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On the Run with Sean O’Leary

July 18, 2017 by Martin Lawrence
Frontpage Article, Headlines, News Specials

We managed to catch up with Sean O’Leary after he completed Race to the Stones in July 2017, this is what he had to say, so hey Sean how did the race to the stones go?

What can I say… I finished, which was the main goal.

The weather was ideal, some light rain in the morning, getting a little heavier in the early afternoon but the sun came out later to see us through the second half.

Franck and Sean

Franck and Sean

My Son-In-Law, Paul, dropped me off nicely in the morning but I missed my fellow Redway Runners heading off, so I went off with the next wave. This wasn’t a problem as I knew this was going to be a solo effort. That said, I met some fantastic people along the way. I did the last 20k with a Frenchman ( Franck Crosnier ) who saved my sanity by singing French marching songs, one of which about a woman and her lovers and another that was a bit rude to the King of England. Please see link

Mike and Sean

Mike and Sean

The support from the Redway Runners team was fantastic, popping up every 10k or so. At a lay-bys, outside a cafe. Lots of hugs and smiley faces all round. It was great to see Mike and Carol Webber looking cool and relaxed just before the rain started.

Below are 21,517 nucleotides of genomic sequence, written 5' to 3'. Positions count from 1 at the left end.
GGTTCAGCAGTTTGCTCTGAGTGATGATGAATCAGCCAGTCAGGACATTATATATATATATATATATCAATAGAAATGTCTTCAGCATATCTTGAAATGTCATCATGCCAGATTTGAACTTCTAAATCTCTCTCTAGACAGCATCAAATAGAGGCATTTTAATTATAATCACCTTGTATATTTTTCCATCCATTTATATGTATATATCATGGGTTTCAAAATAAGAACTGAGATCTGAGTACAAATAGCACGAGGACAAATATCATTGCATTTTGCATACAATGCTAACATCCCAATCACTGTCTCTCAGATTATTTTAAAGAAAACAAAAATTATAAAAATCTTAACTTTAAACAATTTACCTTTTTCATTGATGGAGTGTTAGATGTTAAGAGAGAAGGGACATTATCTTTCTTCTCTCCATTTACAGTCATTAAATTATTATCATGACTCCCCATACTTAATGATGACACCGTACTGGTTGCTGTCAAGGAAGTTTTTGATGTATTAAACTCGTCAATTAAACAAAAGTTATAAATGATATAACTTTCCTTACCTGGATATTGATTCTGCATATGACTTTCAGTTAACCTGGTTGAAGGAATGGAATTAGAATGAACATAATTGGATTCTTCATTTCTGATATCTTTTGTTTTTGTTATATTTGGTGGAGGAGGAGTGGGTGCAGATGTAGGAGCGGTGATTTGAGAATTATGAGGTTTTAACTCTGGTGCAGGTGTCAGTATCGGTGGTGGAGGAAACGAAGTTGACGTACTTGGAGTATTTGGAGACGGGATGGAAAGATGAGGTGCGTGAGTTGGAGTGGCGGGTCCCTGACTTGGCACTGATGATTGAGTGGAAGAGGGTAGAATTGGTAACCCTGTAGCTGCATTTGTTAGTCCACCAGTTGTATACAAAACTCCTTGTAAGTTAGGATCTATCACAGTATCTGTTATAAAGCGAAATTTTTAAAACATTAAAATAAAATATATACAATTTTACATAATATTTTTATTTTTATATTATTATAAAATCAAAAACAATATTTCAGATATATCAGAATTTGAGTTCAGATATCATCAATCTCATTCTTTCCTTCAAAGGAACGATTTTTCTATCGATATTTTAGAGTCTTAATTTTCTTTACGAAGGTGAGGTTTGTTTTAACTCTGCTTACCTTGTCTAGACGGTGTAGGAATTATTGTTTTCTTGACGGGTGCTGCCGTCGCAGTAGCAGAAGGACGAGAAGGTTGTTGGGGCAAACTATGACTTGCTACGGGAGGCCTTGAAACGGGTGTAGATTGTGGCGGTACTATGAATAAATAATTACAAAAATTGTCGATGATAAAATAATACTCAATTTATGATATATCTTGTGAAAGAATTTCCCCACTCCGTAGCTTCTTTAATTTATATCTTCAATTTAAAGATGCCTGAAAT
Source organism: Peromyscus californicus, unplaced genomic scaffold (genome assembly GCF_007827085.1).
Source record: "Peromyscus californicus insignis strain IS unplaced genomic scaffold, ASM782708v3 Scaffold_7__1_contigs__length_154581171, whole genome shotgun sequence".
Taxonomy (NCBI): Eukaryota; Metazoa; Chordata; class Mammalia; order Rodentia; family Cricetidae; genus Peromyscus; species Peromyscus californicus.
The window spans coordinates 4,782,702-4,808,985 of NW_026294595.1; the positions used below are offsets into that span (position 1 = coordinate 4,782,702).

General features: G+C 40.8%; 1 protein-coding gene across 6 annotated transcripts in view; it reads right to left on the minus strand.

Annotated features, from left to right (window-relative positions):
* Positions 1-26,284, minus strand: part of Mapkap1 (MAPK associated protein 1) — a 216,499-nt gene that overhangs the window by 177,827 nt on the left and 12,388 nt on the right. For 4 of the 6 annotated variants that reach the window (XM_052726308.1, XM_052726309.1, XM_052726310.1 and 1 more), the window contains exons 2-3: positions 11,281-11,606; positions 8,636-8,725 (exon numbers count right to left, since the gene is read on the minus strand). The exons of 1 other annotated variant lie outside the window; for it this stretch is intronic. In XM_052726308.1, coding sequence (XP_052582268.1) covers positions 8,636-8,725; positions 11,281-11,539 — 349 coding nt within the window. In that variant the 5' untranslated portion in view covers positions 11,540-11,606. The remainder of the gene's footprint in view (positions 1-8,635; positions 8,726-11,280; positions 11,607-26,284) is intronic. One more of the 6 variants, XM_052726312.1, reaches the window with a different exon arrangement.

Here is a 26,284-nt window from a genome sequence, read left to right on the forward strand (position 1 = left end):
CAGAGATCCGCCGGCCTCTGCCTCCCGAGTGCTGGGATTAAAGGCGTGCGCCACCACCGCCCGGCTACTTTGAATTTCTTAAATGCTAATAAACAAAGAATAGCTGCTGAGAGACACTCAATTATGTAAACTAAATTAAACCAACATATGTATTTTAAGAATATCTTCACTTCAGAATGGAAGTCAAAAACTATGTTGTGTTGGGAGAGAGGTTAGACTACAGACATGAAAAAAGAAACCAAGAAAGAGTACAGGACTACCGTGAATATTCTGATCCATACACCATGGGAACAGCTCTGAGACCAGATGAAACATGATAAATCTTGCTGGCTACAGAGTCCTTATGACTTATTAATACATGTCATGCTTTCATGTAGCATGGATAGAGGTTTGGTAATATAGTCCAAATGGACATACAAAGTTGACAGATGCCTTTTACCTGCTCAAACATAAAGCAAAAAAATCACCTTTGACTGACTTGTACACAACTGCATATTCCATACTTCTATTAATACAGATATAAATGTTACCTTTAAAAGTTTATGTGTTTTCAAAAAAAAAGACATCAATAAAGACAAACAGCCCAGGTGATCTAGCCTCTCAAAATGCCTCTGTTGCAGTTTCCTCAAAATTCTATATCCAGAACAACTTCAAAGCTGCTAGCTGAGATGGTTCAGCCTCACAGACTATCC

All was rosy up to half way…Leg was holding out quite well. I even managed to help a guy struggling to run into the half way mark. A minor blister on my little toe. So food and a plaster and I felt right as rain again. It was fantastic to see Zaid and Niam at the camp. After a few photos and hugs, I built up the courage to set off again. All good, let’s go…….

In the field

In the field

Second Half…

Why was it so hard to get going again, I just can’t say. The “walk everything else strategy…” really kicked in at around 60k.

Between 60 and 70k we were getting near Swindon and about to go over the M4. I put in some real effort to get going again as we were on a busy road but I was forced to stop by a fast car heading my way, so found myself in the verge. OK, off we go again but I think I’ve blisters on the ends of my toes now…How the hell.. Never mind, a very nice lady has just told us the next pit stop is just over the M4 bridge and off to the right, so I can sort myself out there.. I start what turns out to be the most horrible section of the race. I can feel every little stone and definitely feel all those big sharp pointy ones too. Turns out, that just past the bridge, must have been a good 7k..bad decision.

Eventually, I get to the pit stop. First aid..socks and shoes off, flat coke (with a spoon full of table salt) in one hand and a cup of tea in the other, I get some nice lady to look at my toes. “This could hurt she” said, with a needle in hand..well she wasn’t wrong. She popped the ones which still hurt and left the ones that I couldn’t feel any more. Then she said, do you have any pain killers….Doh, of course I do, so why didn’t I take them.. Obviously, the brain had stopped long ago. There were a couple of guys sitting next to me, one with issues a bit more serious than mine.

Off I go again, feeling a little better, with only 30k to go. Less than a marathon, how hard can it be. I even start running again on the flat. The light is starting to fade now but I am OK for a bit. Time for a sing song, so on the music goes. (whatever gets you through).